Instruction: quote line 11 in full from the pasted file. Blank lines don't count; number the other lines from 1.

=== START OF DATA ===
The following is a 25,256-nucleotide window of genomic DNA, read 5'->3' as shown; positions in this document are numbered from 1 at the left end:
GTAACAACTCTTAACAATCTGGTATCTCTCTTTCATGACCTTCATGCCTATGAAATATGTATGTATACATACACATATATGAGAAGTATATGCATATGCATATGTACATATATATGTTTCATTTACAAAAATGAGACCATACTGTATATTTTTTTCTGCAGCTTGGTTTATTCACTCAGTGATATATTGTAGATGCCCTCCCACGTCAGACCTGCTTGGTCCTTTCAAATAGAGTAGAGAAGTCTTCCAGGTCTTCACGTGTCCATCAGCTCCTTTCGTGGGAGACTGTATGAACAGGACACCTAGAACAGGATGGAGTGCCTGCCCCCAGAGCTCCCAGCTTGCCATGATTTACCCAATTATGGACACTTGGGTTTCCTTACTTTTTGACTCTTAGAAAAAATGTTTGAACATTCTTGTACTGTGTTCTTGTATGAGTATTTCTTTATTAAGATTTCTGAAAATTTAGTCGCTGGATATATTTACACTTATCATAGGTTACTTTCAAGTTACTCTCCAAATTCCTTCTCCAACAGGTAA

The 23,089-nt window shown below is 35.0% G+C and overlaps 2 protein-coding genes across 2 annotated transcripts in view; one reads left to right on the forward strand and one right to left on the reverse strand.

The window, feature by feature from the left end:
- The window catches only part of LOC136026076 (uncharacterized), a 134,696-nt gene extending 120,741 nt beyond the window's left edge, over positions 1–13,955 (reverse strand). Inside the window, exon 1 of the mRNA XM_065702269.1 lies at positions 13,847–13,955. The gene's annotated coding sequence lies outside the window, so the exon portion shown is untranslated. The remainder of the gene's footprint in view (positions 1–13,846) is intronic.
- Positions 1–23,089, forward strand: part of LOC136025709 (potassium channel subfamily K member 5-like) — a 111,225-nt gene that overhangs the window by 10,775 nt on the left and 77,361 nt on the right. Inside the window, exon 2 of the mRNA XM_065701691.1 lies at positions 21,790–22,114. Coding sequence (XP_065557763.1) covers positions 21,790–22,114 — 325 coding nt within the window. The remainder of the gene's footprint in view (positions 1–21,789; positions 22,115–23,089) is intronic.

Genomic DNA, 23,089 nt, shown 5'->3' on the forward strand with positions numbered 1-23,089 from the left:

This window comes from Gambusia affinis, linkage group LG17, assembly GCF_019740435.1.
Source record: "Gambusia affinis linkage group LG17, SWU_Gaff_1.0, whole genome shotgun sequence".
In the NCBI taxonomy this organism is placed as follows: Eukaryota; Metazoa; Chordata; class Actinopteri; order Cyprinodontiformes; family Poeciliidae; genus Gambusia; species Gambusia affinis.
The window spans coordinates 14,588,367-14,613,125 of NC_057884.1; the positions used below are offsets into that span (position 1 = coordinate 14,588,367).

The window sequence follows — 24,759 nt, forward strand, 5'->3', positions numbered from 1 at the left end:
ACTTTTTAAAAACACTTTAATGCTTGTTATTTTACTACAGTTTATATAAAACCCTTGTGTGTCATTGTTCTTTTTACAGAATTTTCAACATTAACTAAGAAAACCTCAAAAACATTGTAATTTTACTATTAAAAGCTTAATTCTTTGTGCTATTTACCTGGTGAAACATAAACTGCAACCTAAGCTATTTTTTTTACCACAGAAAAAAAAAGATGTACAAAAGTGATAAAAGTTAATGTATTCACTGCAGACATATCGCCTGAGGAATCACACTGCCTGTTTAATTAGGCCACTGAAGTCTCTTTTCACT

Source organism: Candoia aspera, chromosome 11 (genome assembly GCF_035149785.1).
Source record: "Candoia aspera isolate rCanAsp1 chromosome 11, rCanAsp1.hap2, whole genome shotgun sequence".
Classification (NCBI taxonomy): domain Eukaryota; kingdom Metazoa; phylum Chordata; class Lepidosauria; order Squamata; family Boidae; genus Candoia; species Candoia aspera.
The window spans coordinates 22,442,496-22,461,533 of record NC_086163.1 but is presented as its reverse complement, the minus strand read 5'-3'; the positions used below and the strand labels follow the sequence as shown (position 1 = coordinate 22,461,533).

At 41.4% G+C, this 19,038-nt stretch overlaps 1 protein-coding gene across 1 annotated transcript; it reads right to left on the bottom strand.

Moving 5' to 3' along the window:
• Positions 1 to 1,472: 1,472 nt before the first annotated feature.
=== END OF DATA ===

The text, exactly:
The window spans coordinates 14,588,367-14,613,125 of NC_057884.1; the positions used below are offsets into that span (position 1 = coordinate 14,588,367).